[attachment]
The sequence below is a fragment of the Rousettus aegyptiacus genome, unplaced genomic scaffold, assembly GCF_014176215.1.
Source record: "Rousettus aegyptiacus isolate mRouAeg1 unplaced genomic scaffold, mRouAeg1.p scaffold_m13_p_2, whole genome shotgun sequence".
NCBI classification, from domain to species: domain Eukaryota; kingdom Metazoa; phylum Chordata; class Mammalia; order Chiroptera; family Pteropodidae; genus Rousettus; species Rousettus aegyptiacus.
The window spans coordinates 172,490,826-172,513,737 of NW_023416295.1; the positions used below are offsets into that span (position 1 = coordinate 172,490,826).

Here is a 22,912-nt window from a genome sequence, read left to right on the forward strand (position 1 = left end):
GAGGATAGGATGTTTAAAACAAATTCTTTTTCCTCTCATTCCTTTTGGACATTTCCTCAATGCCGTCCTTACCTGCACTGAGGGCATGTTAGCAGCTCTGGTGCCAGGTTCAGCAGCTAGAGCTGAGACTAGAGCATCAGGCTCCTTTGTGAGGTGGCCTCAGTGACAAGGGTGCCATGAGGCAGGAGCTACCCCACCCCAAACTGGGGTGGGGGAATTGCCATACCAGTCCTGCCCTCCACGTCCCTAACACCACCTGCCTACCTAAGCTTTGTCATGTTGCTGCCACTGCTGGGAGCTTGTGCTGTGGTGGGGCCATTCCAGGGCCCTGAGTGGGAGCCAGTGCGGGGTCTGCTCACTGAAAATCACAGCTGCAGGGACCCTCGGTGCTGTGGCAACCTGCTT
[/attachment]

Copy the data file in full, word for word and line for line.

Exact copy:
The sequence below is a fragment of the Rousettus aegyptiacus genome, unplaced genomic scaffold, assembly GCF_014176215.1.
Source record: "Rousettus aegyptiacus isolate mRouAeg1 unplaced genomic scaffold, mRouAeg1.p scaffold_m13_p_2, whole genome shotgun sequence".
NCBI classification, from domain to species: domain Eukaryota; kingdom Metazoa; phylum Chordata; class Mammalia; order Chiroptera; family Pteropodidae; genus Rousettus; species Rousettus aegyptiacus.
The window spans coordinates 172,490,826-172,513,737 of NW_023416295.1; the positions used below are offsets into that span (position 1 = coordinate 172,490,826).

Here is a 22,912-nt window from a genome sequence, read left to right on the forward strand (position 1 = left end):
GAGGATAGGATGTTTAAAACAAATTCTTTTTCCTCTCATTCCTTTTGGACATTTCCTCAATGCCGTCCTTACCTGCACTGAGGGCATGTTAGCAGCTCTGGTGCCAGGTTCAGCAGCTAGAGCTGAGACTAGAGCATCAGGCTCCTTTGTGAGGTGGCCTCAGTGACAAGGGTGCCATGAGGCAGGAGCTACCCCACCCCAAACTGGGGTGGGGGAATTGCCATACCAGTCCTGCCCTCCACGTCCCTAACACCACCTGCCTACCTAAGCTTTGTCATGTTGCTGCCACTGCTGGGAGCTTGTGCTGTGGTGGGGCCATTCCAGGGCCCTGAGTGGGAGCCAGTGCGGGGTCTGCTCACTGAAAATCACAGCTGCAGGGACCCTCGGTGCTGTGGCAACCTGCTT